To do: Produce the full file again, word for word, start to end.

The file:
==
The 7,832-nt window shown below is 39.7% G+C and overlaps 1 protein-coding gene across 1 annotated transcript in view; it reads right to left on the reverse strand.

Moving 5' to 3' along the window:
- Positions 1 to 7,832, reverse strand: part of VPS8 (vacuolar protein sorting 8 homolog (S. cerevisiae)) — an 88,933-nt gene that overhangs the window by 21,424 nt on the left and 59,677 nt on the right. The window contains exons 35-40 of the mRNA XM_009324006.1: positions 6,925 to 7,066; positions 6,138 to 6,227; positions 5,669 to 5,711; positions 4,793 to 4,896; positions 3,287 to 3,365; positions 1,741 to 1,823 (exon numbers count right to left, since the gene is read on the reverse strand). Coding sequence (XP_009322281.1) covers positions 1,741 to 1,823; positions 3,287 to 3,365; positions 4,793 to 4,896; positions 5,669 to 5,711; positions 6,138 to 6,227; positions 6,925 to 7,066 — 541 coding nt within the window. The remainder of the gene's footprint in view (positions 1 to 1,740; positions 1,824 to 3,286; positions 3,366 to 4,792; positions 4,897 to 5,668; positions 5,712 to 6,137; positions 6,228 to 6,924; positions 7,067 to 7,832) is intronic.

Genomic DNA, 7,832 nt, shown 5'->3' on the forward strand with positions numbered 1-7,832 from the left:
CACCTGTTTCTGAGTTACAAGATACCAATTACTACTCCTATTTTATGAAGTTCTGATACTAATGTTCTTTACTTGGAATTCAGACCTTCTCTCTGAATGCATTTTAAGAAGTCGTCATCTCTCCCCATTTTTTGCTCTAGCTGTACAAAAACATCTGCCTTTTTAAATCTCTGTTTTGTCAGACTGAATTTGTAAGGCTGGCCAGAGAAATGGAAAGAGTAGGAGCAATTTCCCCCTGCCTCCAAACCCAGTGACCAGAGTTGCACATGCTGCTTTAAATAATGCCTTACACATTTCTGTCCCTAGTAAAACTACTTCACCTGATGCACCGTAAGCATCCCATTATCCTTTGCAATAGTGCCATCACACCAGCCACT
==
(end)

The 7,832-nt window shown below is 39.7% G+C and overlaps 1 protein-coding gene across 1 annotated transcript in view; it reads right to left on the reverse strand.

Moving 5' to 3' along the window:
- Positions 1 to 7,832, reverse strand: part of VPS8 (vacuolar protein sorting 8 homolog (S. cerevisiae)) — an 88,933-nt gene that overhangs the window by 21,424 nt on the left and 59,677 nt on the right. The window contains exons 35-40 of the mRNA XM_009324006.1: positions 6,925 to 7,066; positions 6,138 to 6,227; positions 5,669 to 5,711; positions 4,793 to 4,896; positions 3,287 to 3,365; positions 1,741 to 1,823 (exon numbers count right to left, since the gene is read on the reverse strand). Coding sequence (XP_009322281.1) covers positions 1,741 to 1,823; positions 3,287 to 3,365; positions 4,793 to 4,896; positions 5,669 to 5,711; positions 6,138 to 6,227; positions 6,925 to 7,066 — 541 coding nt within the window. The remainder of the gene's footprint in view (positions 1 to 1,740; positions 1,824 to 3,286; positions 3,366 to 4,792; positions 4,897 to 5,668; positions 5,712 to 6,137; positions 6,228 to 6,924; positions 7,067 to 7,832) is intronic.

Genomic DNA, 7,832 nt, shown 5'->3' on the forward strand with positions numbered 1-7,832 from the left:
CACCTGTTTCTGAGTTACAAGATACCAATTACTACTCCTATTTTATGAAGTTCTGATACTAATGTTCTTTACTTGGAATTCAGACCTTCTCTCTGAATGCATTTTAAGAAGTCGTCATCTCTCCCCATTTTTTGCTCTAGCTGTACAAAAACATCTGCCTTTTTAAATCTCTGTTTTGTCAGACTGAATTTGTAAGGCTGGCCAGAGAAATGGAAAGAGTAGGAGCAATTTCCCCCTGCCTCCAAACCCAGTGACCAGAGTTGCACATGCTGCTTTAAATAATGCCTTACACATTTCTGTCCCTAGTAAAACTACTTCACCTGATGCACCGTAAGCATCCCATTATCCTTTGCAATAGTGCCATCACACCAGCCACT